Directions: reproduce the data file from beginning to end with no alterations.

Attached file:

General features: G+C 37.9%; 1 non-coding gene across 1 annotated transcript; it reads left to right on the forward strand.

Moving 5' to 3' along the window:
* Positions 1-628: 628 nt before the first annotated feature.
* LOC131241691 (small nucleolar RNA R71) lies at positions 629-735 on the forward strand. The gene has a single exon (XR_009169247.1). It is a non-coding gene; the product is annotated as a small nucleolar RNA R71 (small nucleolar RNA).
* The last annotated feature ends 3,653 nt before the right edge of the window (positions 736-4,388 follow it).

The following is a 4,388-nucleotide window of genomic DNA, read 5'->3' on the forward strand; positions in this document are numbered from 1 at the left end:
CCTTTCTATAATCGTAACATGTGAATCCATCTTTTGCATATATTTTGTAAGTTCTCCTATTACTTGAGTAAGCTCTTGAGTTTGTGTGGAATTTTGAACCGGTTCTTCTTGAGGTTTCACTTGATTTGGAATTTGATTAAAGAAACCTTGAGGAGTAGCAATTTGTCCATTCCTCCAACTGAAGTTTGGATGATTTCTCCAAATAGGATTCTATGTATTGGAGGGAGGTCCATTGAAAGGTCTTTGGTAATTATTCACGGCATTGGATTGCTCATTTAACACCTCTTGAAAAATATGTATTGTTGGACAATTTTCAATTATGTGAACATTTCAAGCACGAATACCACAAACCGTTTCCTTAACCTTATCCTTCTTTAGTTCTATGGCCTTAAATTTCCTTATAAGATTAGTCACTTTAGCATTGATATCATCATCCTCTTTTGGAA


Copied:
General features: G+C 37.9%; 1 non-coding gene across 1 annotated transcript; it reads left to right on the forward strand.

Moving 5' to 3' along the window:
* Positions 1-628: 628 nt before the first annotated feature.
* LOC131241691 (small nucleolar RNA R71) lies at positions 629-735 on the forward strand. The gene has a single exon (XR_009169247.1). It is a non-coding gene; the product is annotated as a small nucleolar RNA R71 (small nucleolar RNA).
* The last annotated feature ends 3,653 nt before the right edge of the window (positions 736-4,388 follow it).

The following is a 4,388-nucleotide window of genomic DNA, read 5'->3' on the forward strand; positions in this document are numbered from 1 at the left end:
CCTTTCTATAATCGTAACATGTGAATCCATCTTTTGCATATATTTTGTAAGTTCTCCTATTACTTGAGTAAGCTCTTGAGTTTGTGTGGAATTTTGAACCGGTTCTTCTTGAGGTTTCACTTGATTTGGAATTTGATTAAAGAAACCTTGAGGAGTAGCAATTTGTCCATTCCTCCAACTGAAGTTTGGATGATTTCTCCAAATAGGATTCTATGTATTGGAGGGAGGTCCATTGAAAGGTCTTTGGTAATTATTCACGGCATTGGATTGCTCATTTAACACCTCTTGAAAAATATGTATTGTTGGACAATTTTCAATTATGTGAACATTTCAAGCACGAATACCACAAACCGTTTCCTTAACCTTATCCTTCTTTAGTTCTATGGCCTTAAATTTCCTTATAAGATTAGTCACTTTAGCATTGATATCATCATCCTCTTTTGGAA